Healthcare News & Insights

New overtime rule: How it’ll affect hospitals

You’ve likely heard about the Department of Labor’s (DOL) recent updates to the overtime threshold. Hospitals will be significantly affected by the changes, which are set for the end of the year, and the time to start preparing is now. 

The DOL’s new ruleGettyImages-157185308 increases the salary at which a person can earn overtime after working more than 40 hours in one work week. Currently, the maximum is set at $23,660, but in December that number will more than double.

Starting Dec. 1, workers who earn up to $47,476 must receive overtime pay. According to a brief from The Advisory Board, this figure includes both employees’ regular yearly salaries and any nondiscretionary bonuses of up to 10% of the threshold.

Per DOL estimates, this change will affect at least 200,000 hospital workers. The majority of them are nurses, paramedics, medical and pharmacy technicians, and medical and physical therapy assistants. Mean salaries for these workers range from an average of $25,710 to $47,010, according to an article in Modern Healthcare.

Hospitals’ next steps

Overtime hours are ingrained in hospitals’ culture – unpaid or not. So with the DOL change, facilities will likely have to budget more money to pay workers who may not have been eligible for overtime pay before. That means it’s essential for hospitals to have a plan for how to best manage this extra expense.

An article from Healthcare Dive lists the four options hospitals can choose from in this scenario:

  1. Raise salaries so employees will continue to be exempt from overtime.
  2. Keep salaries at their current levels and pay workers overtime after they’ve worked over 40 hours.
  3. Restructure workloads or shifts so workers’ hours won’t exceed 40 in one week.
  4. Adjust wages to make up for the change.

Hospitals need to find the strategy that works best for them, whether it’s one or a combination of these options.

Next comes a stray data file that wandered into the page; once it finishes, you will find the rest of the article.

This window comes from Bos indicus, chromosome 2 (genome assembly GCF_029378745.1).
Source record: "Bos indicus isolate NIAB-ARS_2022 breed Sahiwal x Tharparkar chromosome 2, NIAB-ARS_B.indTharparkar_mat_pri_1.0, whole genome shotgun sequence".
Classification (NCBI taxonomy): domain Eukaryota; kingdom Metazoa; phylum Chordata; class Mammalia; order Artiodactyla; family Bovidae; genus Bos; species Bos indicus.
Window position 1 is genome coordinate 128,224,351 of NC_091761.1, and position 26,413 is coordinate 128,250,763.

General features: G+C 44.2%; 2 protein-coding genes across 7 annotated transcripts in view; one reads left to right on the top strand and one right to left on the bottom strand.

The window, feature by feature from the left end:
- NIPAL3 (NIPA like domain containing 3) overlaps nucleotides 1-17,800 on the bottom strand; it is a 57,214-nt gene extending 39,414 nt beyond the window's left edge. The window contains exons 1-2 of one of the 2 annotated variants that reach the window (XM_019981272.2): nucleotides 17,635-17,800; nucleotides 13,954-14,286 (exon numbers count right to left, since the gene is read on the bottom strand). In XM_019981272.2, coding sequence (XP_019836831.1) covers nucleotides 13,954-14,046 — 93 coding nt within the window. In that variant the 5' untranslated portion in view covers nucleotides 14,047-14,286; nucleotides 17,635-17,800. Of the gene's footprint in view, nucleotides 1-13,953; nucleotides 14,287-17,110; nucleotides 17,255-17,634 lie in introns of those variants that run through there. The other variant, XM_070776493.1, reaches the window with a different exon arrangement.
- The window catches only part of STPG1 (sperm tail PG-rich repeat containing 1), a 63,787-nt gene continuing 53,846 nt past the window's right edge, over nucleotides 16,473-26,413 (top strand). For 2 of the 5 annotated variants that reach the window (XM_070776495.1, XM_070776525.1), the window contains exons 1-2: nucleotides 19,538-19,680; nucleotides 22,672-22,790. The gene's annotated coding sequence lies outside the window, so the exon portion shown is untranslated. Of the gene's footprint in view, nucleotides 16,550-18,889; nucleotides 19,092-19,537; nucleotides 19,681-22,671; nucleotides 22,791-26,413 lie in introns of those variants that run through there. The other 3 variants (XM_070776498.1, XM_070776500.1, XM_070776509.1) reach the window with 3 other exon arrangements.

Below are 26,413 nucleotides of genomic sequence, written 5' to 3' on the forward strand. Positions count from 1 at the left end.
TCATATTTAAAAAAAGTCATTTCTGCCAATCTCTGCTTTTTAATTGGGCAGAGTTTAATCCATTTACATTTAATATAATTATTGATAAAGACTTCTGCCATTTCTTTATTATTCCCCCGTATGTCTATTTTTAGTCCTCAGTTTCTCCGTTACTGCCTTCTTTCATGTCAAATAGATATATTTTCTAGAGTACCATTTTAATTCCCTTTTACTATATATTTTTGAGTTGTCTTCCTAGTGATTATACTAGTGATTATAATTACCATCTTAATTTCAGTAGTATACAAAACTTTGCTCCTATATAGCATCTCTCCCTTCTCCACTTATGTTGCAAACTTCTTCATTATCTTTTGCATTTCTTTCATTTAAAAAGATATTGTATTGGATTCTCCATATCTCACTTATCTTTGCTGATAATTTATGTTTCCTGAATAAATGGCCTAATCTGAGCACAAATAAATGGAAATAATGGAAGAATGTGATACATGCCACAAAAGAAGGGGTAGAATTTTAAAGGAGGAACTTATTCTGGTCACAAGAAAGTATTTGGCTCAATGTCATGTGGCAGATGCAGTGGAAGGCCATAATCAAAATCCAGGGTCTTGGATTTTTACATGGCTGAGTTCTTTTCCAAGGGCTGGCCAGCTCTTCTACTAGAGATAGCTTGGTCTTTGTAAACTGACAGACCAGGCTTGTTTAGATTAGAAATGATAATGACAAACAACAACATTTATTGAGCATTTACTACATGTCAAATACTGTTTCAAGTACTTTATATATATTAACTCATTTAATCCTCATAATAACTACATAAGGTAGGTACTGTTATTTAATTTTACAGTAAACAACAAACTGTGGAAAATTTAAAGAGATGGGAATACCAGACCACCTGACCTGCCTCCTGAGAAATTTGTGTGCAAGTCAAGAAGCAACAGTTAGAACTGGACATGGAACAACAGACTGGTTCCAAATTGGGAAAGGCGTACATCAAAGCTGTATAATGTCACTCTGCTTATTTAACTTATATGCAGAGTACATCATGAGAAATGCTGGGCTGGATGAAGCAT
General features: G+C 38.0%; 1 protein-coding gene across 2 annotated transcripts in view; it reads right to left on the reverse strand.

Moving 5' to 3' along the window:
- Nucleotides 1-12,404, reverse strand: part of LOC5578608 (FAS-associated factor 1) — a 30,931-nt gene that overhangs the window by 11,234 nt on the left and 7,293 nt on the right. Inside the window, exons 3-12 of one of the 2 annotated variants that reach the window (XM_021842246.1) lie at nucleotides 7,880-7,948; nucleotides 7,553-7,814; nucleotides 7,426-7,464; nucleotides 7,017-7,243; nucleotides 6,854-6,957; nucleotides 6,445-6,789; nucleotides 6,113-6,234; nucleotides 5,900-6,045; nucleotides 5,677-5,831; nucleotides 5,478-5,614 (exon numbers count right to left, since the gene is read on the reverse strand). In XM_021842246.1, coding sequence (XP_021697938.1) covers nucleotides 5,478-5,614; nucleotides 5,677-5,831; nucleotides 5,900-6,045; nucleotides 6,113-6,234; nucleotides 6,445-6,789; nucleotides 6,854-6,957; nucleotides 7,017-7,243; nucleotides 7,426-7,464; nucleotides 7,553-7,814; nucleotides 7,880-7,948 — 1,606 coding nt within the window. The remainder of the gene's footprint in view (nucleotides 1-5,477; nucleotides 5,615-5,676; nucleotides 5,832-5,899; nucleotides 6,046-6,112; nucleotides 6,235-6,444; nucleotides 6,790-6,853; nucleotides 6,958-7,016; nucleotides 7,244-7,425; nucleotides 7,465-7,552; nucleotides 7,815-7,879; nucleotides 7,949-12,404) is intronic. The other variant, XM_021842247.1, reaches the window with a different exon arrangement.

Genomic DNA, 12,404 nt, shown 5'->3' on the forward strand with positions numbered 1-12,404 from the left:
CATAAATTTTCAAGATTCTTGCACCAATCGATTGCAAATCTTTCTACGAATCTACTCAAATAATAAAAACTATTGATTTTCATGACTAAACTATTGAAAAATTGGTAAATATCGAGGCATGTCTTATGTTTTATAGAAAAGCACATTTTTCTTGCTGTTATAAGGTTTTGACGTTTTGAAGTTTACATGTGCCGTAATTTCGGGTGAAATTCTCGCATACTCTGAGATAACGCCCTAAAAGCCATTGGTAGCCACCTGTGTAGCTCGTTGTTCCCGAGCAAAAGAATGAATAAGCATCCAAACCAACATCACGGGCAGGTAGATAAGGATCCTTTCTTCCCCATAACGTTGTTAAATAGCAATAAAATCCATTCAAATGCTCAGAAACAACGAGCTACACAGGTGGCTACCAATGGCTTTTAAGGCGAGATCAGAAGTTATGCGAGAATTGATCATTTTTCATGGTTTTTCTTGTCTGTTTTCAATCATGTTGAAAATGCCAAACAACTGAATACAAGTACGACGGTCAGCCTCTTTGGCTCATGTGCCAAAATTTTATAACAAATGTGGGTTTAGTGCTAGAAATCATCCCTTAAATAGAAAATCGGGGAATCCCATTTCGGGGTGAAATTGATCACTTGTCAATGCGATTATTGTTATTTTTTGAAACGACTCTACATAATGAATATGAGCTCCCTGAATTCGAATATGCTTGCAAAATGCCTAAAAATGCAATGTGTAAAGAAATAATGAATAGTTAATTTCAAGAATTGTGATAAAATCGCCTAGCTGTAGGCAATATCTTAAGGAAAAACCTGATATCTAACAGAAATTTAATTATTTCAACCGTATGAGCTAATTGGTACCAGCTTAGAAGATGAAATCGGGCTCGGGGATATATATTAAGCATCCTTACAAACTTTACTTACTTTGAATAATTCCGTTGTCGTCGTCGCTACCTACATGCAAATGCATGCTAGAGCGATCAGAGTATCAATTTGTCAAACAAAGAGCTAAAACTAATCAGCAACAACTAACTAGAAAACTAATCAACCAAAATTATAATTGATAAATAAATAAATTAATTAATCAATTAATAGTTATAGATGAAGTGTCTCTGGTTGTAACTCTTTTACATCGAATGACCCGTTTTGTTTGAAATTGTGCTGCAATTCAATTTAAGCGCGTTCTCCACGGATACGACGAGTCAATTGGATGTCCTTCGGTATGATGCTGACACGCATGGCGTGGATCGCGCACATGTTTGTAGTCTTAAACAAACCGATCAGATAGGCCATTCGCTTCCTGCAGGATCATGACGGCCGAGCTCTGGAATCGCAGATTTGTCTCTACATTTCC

An excellent way to start, according to the Healthcare Dive piece, is to take a look at the current salaries of your facility’s exempt employees and figure out how many workers will become eligible for overtime pay under the new rules. That’ll give you base data to calculate how much expenses will increase if you raise their salaries to meet the threshold.

Then, compare that number to how much you’d have to pay the workers in overtime at their current salaries (and their current shifts) to get an idea of which option is the most cost-effective for your hospital.

Importance of recordkeeping

Whichever option you choose, it’s going to become even more critical for you to have accurate records of hours worked for hospital staff, as this information will allow you to pay workers accurately and make adjustments to your approach to overtime pay, if necessary.

Per the Healthcare Dive article, the new DOL requirements don’t require employees to clock in and out using punch cards or biometric time clocks. Simply having employees document their own hours (including overtime hours) is sufficient – however, a more exact time-tracking system may help your facility better allocate its resources.

Besides tracking the exact hours that employees work, it will also become more crucial for hospitals to track the types of duties certain employees perform.

Here’s why: The DOL has a “white collar” exemption to overtime, where hours spent on “executive, administrative or professional” duties aren’t subject to overtime pay. Some hospital employees – nurse supervisors for example – perform both administrative duties and nonexempt tasks, often during the same shift.

So to stay in compliance here, hospitals must be able to differentiate between the hours worked that count toward the overtime requirement, and those that don’t.

Ultimately, the DOL rules will make it more challenging for hospitals to strike a balance between staying within budget constraints and having adequate staff to handle each shift. That’s why being proactive and planning for these changes as soon as possible is essential.

Subscribe Today

Get the latest and greatest healthcare news and insights delivered to your inbox.

Speak Your Mind